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Author Topic: Is 2010 the year for women?  (Read 1317 times)
Devilman88
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« on: September 22, 2009, 10:13:07 pm »
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I just notice, it seems like alot more women are running and could win senate/governor races and alot of them are Republican women. Could 2010 be the start of something new for Republican women?
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« Reply #1 on: September 22, 2009, 10:17:39 pm »
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Most certainly possible. It seems that the Republican leadership and Republican base has made a decision to explicitly embrace and encourage women, and this has given a lot of Republican women the courage to announce runs for office.
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« Reply #2 on: September 22, 2009, 10:21:17 pm »
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California Republicans can hope to do well with CEOs of large multi-national corporations with Whitman and Fiorna, but they won't do so great with other types of people.
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nkpatel1279
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« Reply #3 on: September 23, 2009, 09:22:52 am »
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Democratic Women (2010)
Governor-
1)FL(Sink)
2)NM(Denish)
3)VT(Markowitz)
4)WI(Lawton)
US Senator
5)MO(Carnahan)
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« Reply #4 on: September 23, 2009, 09:53:21 am »
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MA: I would have loved to see Vicki Kennedy taking the interim senate position, but Coakly will do just fine. and Brunner, will have to win an uphill battle against Fisher still a possibility.
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Former Moderate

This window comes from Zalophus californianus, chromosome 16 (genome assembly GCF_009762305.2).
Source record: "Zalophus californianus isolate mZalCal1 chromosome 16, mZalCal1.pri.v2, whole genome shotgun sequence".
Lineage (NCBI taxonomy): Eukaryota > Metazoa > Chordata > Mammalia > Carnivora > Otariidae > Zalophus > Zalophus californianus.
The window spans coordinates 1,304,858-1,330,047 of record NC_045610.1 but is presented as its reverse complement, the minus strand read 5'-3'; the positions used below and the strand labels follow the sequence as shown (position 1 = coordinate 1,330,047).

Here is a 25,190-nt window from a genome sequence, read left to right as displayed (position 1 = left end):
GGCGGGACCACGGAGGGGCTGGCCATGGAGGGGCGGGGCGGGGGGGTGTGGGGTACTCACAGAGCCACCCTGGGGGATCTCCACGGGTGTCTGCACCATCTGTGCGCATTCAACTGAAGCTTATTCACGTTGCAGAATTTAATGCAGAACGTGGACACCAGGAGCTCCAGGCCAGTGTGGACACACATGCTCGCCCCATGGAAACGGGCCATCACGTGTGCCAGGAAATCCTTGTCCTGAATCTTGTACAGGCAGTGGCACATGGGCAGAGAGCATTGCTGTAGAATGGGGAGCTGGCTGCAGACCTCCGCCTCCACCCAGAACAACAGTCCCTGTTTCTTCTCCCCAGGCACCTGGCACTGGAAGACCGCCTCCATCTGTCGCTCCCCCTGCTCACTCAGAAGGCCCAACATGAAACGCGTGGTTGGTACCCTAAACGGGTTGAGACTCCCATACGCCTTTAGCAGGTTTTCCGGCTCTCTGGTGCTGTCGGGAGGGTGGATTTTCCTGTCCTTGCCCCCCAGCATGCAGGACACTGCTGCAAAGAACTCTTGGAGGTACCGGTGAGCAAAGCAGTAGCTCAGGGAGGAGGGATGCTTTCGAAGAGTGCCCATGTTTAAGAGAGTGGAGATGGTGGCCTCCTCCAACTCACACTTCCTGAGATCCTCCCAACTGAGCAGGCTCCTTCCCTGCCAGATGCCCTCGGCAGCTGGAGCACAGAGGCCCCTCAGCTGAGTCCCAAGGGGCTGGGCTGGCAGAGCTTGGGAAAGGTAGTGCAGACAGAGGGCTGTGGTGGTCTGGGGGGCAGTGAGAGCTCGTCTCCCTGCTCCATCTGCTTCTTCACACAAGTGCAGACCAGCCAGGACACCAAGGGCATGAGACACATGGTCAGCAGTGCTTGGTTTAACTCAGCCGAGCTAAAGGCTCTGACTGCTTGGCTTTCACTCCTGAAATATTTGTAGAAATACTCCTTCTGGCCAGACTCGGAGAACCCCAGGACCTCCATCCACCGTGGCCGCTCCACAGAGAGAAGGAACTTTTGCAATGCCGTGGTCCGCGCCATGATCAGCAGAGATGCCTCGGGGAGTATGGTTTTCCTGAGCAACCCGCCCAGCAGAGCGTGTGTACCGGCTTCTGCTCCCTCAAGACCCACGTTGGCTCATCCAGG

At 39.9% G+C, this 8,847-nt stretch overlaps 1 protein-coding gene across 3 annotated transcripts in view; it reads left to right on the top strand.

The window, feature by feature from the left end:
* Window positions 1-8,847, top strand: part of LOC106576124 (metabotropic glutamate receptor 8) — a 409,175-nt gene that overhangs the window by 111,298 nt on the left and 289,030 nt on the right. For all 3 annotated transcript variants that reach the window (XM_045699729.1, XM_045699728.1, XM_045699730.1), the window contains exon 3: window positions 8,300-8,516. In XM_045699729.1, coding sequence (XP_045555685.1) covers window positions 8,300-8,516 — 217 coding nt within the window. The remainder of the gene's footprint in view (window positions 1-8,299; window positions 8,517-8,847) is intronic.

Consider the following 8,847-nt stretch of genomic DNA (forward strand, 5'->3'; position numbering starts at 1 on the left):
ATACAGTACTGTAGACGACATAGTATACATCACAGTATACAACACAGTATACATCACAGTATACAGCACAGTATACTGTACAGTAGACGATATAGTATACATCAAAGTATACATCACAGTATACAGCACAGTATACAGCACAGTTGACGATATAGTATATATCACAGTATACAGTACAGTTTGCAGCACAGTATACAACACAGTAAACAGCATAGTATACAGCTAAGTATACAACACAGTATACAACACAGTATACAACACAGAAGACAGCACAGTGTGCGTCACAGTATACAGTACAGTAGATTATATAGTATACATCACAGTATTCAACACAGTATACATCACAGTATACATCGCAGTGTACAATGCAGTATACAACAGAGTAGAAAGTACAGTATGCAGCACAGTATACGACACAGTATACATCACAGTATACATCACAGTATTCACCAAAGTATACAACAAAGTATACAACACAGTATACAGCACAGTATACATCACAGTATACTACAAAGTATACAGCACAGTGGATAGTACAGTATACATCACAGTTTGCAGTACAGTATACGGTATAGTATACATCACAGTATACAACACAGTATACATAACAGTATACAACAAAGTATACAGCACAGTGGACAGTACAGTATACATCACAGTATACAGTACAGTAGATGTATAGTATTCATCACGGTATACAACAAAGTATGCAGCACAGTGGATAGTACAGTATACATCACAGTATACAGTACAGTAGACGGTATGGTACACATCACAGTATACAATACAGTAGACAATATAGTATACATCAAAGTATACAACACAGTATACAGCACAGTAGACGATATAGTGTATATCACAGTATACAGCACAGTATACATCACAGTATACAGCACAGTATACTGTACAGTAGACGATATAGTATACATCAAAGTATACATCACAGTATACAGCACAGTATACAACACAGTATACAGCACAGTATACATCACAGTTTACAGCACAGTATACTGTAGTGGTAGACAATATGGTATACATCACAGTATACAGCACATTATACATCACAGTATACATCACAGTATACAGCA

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« Reply #5 on: September 23, 2009, 10:01:18 am »
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I just notice, it seems like alot more women are running and could win senate/governor races and alot of them are Republican women. Could 2010 be the start of something new for Republican women?

There is a lot of opportunity for Republican women in the Northeast, simply because being a woman makes you look more moderate (or makes it "more okay" that you're pro-life).  You simply can't run a statewide Gov/LG ticket up here without one of the candidates being a woman.
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Devilman88
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« Reply #6 on: September 23, 2009, 02:54:04 pm »
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I just notice, it seems like alot more women are running and could win senate/governor races and alot of them are Republican women. Could 2010 be the start of something new for Republican women?

There is a lot of opportunity for Republican women in the Northeast, simply because being a woman makes you look more moderate (or makes it "more okay" that you're pro-life).  You simply can't run a statewide Gov/LG ticket up here without one of the candidates being a woman.

Also you have states like: NC, GA, TN, OK and FL who all have women running or could run for higher office like Senate/Governor seats.
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ajc0918
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« Reply #7 on: September 23, 2009, 03:27:31 pm »
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Democratic Women (2010)
Governor-
1)FL(Sink)
2)NM(Denish)
3)VT(Markowitz)
4)WI(Lawton)
US Senator
5)MO(Carnahan)

Republican Women(2010)
Governor-
Mary Falin(OK)
Meg Whitman(CA)
Kay B Huchinson(TX)
Niki Haley(SC)

Senate-
Kelly Ayotte(NH)
Jane Norton(CO)
Carly Fiorina(CA)
Linda McMahon(CT)
Sue Lowden(NV) Maybe?

Feel free to add to the list
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BeccaM
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« Reply #8 on: September 23, 2009, 05:16:18 pm »
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I think this list pretty much covers the likely female candidates that have a non-negligible shot at having an impact on the race. The ones in bold are who I think have the best odds at actually winning their respective races (within this list).

Senate:

Cheryle Robinson (D-IL)
Martha Coakley (D-MA)